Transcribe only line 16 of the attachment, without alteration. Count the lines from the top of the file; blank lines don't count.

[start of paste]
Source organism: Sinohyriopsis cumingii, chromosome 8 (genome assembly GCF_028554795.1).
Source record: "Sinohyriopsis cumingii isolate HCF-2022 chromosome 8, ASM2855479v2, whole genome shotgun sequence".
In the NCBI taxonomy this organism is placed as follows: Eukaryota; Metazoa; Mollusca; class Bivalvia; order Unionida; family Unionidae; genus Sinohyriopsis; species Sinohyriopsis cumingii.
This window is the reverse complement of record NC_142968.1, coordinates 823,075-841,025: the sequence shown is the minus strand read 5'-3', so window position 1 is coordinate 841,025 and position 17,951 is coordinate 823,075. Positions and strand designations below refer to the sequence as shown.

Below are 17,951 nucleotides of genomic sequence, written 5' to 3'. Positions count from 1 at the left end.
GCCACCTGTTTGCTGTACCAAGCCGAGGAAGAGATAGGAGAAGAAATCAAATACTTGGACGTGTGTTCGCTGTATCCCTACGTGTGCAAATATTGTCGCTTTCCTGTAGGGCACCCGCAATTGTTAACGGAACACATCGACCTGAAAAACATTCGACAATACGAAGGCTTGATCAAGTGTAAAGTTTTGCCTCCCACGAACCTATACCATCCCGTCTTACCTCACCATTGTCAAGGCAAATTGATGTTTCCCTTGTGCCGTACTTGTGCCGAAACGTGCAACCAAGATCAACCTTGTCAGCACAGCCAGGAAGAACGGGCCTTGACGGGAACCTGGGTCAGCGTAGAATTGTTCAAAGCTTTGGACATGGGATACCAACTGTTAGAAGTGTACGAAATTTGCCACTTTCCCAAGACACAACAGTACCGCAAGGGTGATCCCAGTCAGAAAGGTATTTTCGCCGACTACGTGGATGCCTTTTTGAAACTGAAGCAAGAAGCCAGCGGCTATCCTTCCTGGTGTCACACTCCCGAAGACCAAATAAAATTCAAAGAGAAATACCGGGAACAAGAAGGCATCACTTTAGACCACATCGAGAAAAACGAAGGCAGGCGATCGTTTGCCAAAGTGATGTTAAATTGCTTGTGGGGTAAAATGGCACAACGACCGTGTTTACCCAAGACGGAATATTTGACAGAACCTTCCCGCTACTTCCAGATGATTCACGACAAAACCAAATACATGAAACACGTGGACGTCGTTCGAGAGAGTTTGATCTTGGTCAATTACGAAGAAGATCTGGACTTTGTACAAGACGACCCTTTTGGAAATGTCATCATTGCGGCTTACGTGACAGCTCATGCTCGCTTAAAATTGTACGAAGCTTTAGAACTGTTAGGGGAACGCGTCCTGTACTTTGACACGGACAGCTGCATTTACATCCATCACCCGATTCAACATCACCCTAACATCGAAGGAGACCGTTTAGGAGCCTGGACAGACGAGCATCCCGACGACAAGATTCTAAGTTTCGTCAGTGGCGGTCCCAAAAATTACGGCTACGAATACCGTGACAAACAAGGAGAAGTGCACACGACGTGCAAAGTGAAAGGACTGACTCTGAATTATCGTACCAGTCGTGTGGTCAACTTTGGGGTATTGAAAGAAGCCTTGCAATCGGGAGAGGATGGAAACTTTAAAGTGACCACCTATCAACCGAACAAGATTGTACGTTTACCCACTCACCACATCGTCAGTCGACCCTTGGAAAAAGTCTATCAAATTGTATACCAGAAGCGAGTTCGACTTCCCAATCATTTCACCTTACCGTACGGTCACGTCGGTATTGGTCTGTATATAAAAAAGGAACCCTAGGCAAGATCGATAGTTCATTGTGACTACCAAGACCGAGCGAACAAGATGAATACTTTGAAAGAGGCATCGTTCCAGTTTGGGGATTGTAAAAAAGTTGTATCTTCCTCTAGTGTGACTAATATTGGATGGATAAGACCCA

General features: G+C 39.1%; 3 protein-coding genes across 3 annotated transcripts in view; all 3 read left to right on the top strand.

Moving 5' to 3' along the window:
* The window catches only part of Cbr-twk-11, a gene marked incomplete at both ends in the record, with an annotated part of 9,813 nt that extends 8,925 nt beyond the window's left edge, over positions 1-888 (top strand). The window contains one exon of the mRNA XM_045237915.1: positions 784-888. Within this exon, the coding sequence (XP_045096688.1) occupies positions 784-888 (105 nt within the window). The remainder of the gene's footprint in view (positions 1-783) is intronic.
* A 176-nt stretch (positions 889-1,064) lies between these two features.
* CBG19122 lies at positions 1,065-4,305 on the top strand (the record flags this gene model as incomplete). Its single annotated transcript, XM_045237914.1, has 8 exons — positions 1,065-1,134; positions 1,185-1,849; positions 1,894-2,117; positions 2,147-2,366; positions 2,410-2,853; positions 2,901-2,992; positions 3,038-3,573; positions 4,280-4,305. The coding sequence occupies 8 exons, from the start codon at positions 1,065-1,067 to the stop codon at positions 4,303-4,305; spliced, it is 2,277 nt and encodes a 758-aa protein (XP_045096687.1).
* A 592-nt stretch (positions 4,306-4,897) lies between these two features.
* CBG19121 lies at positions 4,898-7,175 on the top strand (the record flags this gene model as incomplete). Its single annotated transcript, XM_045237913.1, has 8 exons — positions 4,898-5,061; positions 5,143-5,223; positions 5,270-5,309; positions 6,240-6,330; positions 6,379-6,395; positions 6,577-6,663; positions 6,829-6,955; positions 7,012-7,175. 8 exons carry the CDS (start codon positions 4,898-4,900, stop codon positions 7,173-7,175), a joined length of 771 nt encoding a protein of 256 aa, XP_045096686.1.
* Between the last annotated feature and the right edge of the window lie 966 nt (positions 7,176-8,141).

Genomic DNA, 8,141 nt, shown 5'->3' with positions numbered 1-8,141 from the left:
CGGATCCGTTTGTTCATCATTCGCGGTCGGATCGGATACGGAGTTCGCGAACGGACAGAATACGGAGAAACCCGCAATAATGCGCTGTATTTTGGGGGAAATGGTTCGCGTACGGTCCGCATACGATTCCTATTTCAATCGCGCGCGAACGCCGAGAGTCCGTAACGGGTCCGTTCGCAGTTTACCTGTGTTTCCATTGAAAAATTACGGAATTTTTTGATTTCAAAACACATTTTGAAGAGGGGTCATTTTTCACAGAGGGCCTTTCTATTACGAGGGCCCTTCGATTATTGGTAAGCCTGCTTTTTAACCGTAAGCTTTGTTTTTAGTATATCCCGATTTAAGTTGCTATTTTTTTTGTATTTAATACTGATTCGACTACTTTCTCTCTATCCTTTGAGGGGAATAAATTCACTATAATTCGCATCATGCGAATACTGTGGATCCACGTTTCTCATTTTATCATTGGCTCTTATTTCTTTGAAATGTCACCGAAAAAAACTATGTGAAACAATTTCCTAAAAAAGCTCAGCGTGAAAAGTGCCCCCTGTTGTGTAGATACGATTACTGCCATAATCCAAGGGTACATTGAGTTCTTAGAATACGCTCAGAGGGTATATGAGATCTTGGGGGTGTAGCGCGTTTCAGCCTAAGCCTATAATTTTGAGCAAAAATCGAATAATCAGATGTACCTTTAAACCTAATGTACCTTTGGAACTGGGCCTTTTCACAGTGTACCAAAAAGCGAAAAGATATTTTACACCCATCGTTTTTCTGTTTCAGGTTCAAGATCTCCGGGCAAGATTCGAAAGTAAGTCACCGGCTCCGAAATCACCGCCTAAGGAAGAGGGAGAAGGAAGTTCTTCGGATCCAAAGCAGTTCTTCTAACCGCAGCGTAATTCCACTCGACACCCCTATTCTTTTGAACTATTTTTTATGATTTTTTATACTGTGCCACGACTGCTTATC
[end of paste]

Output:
CGGATCCGTTTGTTCATCATTCGCGGTCGGATCGGATACGGAGTTCGCGAACGGACAGAATACGGAGAAACCCGCAATAATGCGCTGTATTTTGGGGGAAATGGTTCGCGTACGGTCCGCATACGATTCCTATTTCAATCGCGCGCGAACGCCGAGAGTCCGTAACGGGTCCGTTCGCAGTTTACCTGTGTTTCCATTGAAAAATTACGGAATTTTTTGATTTCAAAACACATTTTGAAGAGGGGTCATTTTTCACAGAGGGCCTTTCTATTACGAGGGCCCTTCGATTATTGGTAAGCCTGCTTTTTAACCGTAAGCTTTGTTTTTAGTATATCCCGATTTAAGTTGCTATTTTTTTTGTATTTAATACTGATTCGACTACTTTCTCTCTATCCTTTGAGGGGAATAAATTCACTATAATTCGCATCATGCGAATACTGTGGATCCACGTTTCTCATTTTATCATTGGCTCTTATTTCTTTGAAATGTCACCGAAAAAAACTATGTGAAACAATTTCCTAAAAAAGCTCAGCGTGAAAAGTGCCCCCTGTTGTGTAGATACGATTACTGCCATAATCCAAGGGTACATTGAGTTCTTAGAATACGCTCAGAGGGTATATGAGATCTTGGGGGTGTAGCGCGTTTCAGCCTAAGCCTATAATTTTGAGCAAAAATCGAATAATCAGATGTACCTTTAAACCTAATGTACCTTTGGAACTGGGCCTTTTCACAGTGTACCAAAAAGCGAAAAGATATTTTACACCCATCGTTTTTCTGTTTCAGGTTCAAGATCTCCGGGCAAGATTCGAAAGTAAGTCACCGGCTCCGAAATCACCGCCTAAGGAAGAGGGAGAAGGAAGTTCTTCGGATCCAAAGCAGTTCTTCTAACCGCAGCGTAATTCCACTCGACACCCCTATTCTTTTGAACTATTTTTTATGATTTTTTATACTGTGCCACGACTGCTTATC